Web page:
SOURCE: Ascendant Engineering Services

May 01, 2012 12:21 ET

Design World Profiles Ascendant Engineering Services' Small Arms Weapon Shock Simulator

AUSTIN, TX--(Marketwire - May 1, 2012) - Design World, one of the engineering industry's most respected magazines, has written an extensive profile on Ascendant Engineering Services' Small Arms Weapon Shock Simulator (WSS) in its March issue.

Ascendant (www.aesaustin.com) has already sold nearly a dozen of the sophisticated simulators, which were made available last year to the U.S. Military as well as companies that sell products and services into the defense industry.

"Military agencies spend a lot of time and money testing equipment that will be used in the field," wrote Steve Meyer, Contributing Editor of the magazine. "No one wants to be in the middle of armed conflict. But if you have to be there, you want to be sure that all your gear works the way it's supposed to."

This is where the WSS comes into play.

The U.S. Military used to require a soldier to take a newly configured weapon system to the gun range and fire the weapon thousands of times before it could be certified for use. This was problematic on several fronts: the cost to deploy the test resources, the cost of the ammunition, range safety concerns and the fact that environmental toxins are deposited into the ground and released into the atmosphere.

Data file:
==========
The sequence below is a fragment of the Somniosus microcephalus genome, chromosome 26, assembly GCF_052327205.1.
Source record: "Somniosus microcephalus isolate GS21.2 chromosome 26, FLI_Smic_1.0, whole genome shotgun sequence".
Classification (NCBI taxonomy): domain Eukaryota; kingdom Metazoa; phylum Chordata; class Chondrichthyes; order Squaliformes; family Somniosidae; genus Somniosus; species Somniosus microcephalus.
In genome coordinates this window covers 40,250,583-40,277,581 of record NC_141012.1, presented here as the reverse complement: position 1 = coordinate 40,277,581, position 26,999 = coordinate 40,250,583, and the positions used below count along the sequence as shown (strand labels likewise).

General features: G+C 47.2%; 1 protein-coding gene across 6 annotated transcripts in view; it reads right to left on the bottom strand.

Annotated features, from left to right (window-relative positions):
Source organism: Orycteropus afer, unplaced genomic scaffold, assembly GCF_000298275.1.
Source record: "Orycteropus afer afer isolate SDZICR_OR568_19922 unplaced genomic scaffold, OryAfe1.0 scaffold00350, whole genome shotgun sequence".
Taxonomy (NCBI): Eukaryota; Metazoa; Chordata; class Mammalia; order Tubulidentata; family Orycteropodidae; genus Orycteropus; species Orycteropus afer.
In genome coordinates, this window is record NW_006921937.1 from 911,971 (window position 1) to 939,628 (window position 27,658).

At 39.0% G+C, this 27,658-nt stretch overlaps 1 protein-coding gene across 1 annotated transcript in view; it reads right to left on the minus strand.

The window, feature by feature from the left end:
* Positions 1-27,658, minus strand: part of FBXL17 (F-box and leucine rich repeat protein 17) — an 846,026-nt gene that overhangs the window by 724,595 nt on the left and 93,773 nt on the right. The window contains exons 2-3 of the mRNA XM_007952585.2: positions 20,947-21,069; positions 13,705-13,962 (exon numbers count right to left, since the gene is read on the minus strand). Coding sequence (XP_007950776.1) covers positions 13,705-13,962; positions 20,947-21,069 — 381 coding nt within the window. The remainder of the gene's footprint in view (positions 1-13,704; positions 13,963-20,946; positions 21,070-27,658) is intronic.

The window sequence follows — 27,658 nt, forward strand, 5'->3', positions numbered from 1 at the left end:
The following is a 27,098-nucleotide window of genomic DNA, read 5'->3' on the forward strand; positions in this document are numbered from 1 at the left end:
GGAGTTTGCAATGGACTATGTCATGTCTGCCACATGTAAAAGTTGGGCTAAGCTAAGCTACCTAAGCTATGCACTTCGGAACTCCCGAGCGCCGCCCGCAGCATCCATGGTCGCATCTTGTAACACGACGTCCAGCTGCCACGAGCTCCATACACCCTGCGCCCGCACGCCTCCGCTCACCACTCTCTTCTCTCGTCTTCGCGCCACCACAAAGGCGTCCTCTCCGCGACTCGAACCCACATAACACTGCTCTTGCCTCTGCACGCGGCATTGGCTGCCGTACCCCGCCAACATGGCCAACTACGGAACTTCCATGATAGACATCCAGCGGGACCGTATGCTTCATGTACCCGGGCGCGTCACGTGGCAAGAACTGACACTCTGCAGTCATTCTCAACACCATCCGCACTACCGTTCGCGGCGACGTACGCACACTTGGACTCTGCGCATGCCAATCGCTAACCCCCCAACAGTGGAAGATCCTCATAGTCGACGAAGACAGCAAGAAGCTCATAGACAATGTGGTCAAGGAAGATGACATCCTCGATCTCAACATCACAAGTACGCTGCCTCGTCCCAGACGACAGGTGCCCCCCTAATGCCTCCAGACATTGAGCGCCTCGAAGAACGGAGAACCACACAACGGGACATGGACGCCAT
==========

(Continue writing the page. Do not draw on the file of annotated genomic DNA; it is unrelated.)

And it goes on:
"We believed there was a better way," said Jon Noeth, the president of Ascendant, which already provided products and solutions to the military on many other fronts. Years in the making, the WSS has become a qualified success in the marketplace. The U.S. Army, for example, approved the Weapon Shock Simulator as a substitute for live fire testing last fall. With the Army on board, many other customers lined up to purchase the system.

Design World's piece, entitled "Gunning for Mechanical Precision," affirms the market's demand for such a product. The complete article can be found online at http://www.designworldonline.com/articles/8269/243/Gunning-for-Mechanical-Precision.aspx. Other reports have also appeared in the Austin American Statesman (http://www.statesman.com/business/austin-company-says-its-technology-could-save-millions-2147170.html) and KVUE, the local ABC affiliate in Austin: http://www.kvue.com/home/New-Device-developed-in-Austin-saves-the-US-Government-time-and-money-when-it-comes-to-military-gear-testing-139249483.html

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